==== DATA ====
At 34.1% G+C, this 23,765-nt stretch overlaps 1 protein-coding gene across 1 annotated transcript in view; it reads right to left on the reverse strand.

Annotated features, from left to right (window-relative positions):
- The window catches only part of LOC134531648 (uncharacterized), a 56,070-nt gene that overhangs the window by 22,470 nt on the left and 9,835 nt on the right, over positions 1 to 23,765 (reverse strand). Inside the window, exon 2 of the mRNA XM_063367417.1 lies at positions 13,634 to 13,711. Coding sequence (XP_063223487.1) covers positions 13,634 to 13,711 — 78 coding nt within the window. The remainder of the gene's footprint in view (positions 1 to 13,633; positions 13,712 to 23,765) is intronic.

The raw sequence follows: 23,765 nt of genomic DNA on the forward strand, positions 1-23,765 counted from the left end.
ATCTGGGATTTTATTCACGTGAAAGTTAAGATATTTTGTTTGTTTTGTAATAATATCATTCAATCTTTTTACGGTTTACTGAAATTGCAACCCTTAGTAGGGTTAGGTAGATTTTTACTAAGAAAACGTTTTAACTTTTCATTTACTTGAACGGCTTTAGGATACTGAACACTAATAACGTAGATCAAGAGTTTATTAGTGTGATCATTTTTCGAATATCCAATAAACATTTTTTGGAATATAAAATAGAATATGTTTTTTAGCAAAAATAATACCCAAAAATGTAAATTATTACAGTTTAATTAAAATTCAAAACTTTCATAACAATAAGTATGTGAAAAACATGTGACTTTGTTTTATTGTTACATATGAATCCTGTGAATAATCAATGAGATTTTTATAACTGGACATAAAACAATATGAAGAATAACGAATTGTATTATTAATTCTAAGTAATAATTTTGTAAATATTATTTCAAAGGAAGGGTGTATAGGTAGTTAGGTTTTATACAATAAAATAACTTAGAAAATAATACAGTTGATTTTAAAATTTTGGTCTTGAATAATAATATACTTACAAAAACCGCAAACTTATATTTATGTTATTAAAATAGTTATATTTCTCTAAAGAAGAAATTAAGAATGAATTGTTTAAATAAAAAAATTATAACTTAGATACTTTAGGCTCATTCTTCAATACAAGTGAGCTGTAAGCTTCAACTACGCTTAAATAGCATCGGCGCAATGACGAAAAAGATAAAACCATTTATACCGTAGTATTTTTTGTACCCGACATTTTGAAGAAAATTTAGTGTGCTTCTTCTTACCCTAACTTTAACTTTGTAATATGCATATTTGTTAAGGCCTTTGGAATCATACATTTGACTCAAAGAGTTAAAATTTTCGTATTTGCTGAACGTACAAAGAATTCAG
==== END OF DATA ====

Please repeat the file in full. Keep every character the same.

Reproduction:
At 34.1% G+C, this 23,765-nt stretch overlaps 1 protein-coding gene across 1 annotated transcript in view; it reads right to left on the reverse strand.

Annotated features, from left to right (window-relative positions):
- The window catches only part of LOC134531648 (uncharacterized), a 56,070-nt gene that overhangs the window by 22,470 nt on the left and 9,835 nt on the right, over positions 1 to 23,765 (reverse strand). Inside the window, exon 2 of the mRNA XM_063367417.1 lies at positions 13,634 to 13,711. Coding sequence (XP_063223487.1) covers positions 13,634 to 13,711 — 78 coding nt within the window. The remainder of the gene's footprint in view (positions 1 to 13,633; positions 13,712 to 23,765) is intronic.

The raw sequence follows: 23,765 nt of genomic DNA on the forward strand, positions 1-23,765 counted from the left end.
ATCTGGGATTTTATTCACGTGAAAGTTAAGATATTTTGTTTGTTTTGTAATAATATCATTCAATCTTTTTACGGTTTACTGAAATTGCAACCCTTAGTAGGGTTAGGTAGATTTTTACTAAGAAAACGTTTTAACTTTTCATTTACTTGAACGGCTTTAGGATACTGAACACTAATAACGTAGATCAAGAGTTTATTAGTGTGATCATTTTTCGAATATCCAATAAACATTTTTTGGAATATAAAATAGAATATGTTTTTTAGCAAAAATAATACCCAAAAATGTAAATTATTACAGTTTAATTAAAATTCAAAACTTTCATAACAATAAGTATGTGAAAAACATGTGACTTTGTTTTATTGTTACATATGAATCCTGTGAATAATCAATGAGATTTTTATAACTGGACATAAAACAATATGAAGAATAACGAATTGTATTATTAATTCTAAGTAATAATTTTGTAAATATTATTTCAAAGGAAGGGTGTATAGGTAGTTAGGTTTTATACAATAAAATAACTTAGAAAATAATACAGTTGATTTTAAAATTTTGGTCTTGAATAATAATATACTTACAAAAACCGCAAACTTATATTTATGTTATTAAAATAGTTATATTTCTCTAAAGAAGAAATTAAGAATGAATTGTTTAAATAAAAAAATTATAACTTAGATACTTTAGGCTCATTCTTCAATACAAGTGAGCTGTAAGCTTCAACTACGCTTAAATAGCATCGGCGCAATGACGAAAAAGATAAAACCATTTATACCGTAGTATTTTTTGTACCCGACATTTTGAAGAAAATTTAGTGTGCTTCTTCTTACCCTAACTTTAACTTTGTAATATGCATATTTGTTAAGGCCTTTGGAATCATACATTTGACTCAAAGAGTTAAAATTTTCGTATTTGCTGAACGTACAAAGAATTCAG